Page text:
Tesco continued on the path to recovery today by posting a second successive quarter of UK underlying sales growth, the first time it has done so in more than five years. The group also announced that it had agreed the sale of its Harris + Hoole coffee chain to Caffè Nero.
In the 13 weeks to 28 May, UK like-for-like sales rose 0.3%. This compared to growth of 0.9% in the previous quarter – its first quarter of underlying UK sales growth for over three years. Despite a deflationary impact on sales of around -0.7%, Tesco hailed the success of its seven new ‘Farms’ fresh food brands which were aimed at attracting shoppers back from the discounters. The group said that two thirds of its customers have now bought products from the new ranges with customer satisfaction scores said to be “exceptionally high”.
The group said that its focus on more stable prices and its ‘Brand Guarantee’ were proving popular with shoppers and total cost of a shopping basket of goods was now 6% lower than two years ago. Its spend on couponing and number of products on multi-buy promotions in the quarter, were down by 38% and 42% respectively year-on-year.
Meanwhile, Tesco claimed that product availability remained at record levels, following the reduction of 18% of SKUs in its range resets which concluded in February. The group added that by working with suppliers, costs were being reduced, enabling to fund further investment in its offer and rebuild profitability.
In Ireland, Tesco also continued to make progress with like-for-like sales up 0.3%, helped by improvements in its offer and further investment in price reductions.
Overall group like-for-like sales rose 0.9%, supported by continued robust growth in its international division. Like-for-like sales in Europe increased 2.8%, helped by “strong performance” in Slovakia and an improvement in performance in Hungary. In Asia, like-for-like sales climbed 3.3%.
Chief Executive Dave Lewis said: “We have delivered a second quarter of positive like-for-like sales growth across all parts of the group in what remains a challenging market with sustained deflation.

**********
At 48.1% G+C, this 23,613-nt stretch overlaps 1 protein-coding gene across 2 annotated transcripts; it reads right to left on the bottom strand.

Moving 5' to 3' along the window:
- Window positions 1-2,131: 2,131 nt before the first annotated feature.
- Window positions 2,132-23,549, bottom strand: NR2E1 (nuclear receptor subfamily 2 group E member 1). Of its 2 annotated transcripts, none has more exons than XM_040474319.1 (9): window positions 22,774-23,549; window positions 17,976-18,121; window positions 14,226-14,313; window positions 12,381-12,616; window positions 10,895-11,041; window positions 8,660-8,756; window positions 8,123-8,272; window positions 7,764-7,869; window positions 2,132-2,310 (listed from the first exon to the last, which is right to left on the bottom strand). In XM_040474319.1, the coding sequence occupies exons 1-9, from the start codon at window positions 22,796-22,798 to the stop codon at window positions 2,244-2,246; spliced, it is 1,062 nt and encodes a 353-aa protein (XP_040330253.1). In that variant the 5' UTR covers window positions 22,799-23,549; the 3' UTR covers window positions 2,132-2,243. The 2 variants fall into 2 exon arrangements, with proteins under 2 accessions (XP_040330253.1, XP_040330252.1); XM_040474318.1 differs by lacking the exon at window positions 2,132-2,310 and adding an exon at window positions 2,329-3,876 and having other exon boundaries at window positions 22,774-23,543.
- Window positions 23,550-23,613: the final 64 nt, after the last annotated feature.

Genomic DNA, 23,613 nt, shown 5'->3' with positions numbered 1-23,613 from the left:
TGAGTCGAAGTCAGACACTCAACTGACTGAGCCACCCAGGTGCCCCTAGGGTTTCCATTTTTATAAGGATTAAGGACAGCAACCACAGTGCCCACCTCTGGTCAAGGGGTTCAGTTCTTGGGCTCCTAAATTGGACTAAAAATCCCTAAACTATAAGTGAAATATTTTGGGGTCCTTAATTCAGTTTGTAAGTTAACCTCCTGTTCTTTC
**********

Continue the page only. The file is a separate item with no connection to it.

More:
“We are encouraged by the progress we are making. By growing volumes, transforming the way we work together with our suppliers, and further optimising our store operating model we are rebuilding profitability in a sustainable way. I am confident that the improvements we are making for customers are working and will create long-term value for our shareholders.”
Meanwhile, Tesco continued to slim down the business to focus on its core UK supermarket operations. Following on from the recently agreed sales of Dobbies Garden Centres, the Giraffe restaurant chain and Kipa in Turkey, Tesco revealed that it had struck a deal to sell its loss-making Harris + Hoole coffee chain to Caffè Nero. No financial details were revealed.
Commenting on the results, David Gray, Senior Retail Analyst at Planet Retail, said: “As expected, Tesco has reported another domestic like-for-like increase driven by some decent volume growth across the core food business. This is encouraging news, considering Tesco has been putting major efforts into improving the proposition through range enhancements, price investments and store refreshes (where it is taking a more mission-based approach to store layout). Upward-facing like-for-likes also come at a time when deflation is still an issue for the wider industry, showing just how far Tesco has come.
“That said, Asda’s decision to focus squarely on market share rather than profitability as a performance indicator could entail some headwinds for Britain’s biggest grocer, although, given its present woes, it’ll undoubtedly take some time for Asda to return to full strength.”
- Key is how your sales growth in Tesco compares with their average…
- In other words, if your growth rate is greater, then your appeal to Tesco increases…
- Even more if your combination of front and back margin demonstrably enhances their profit performance…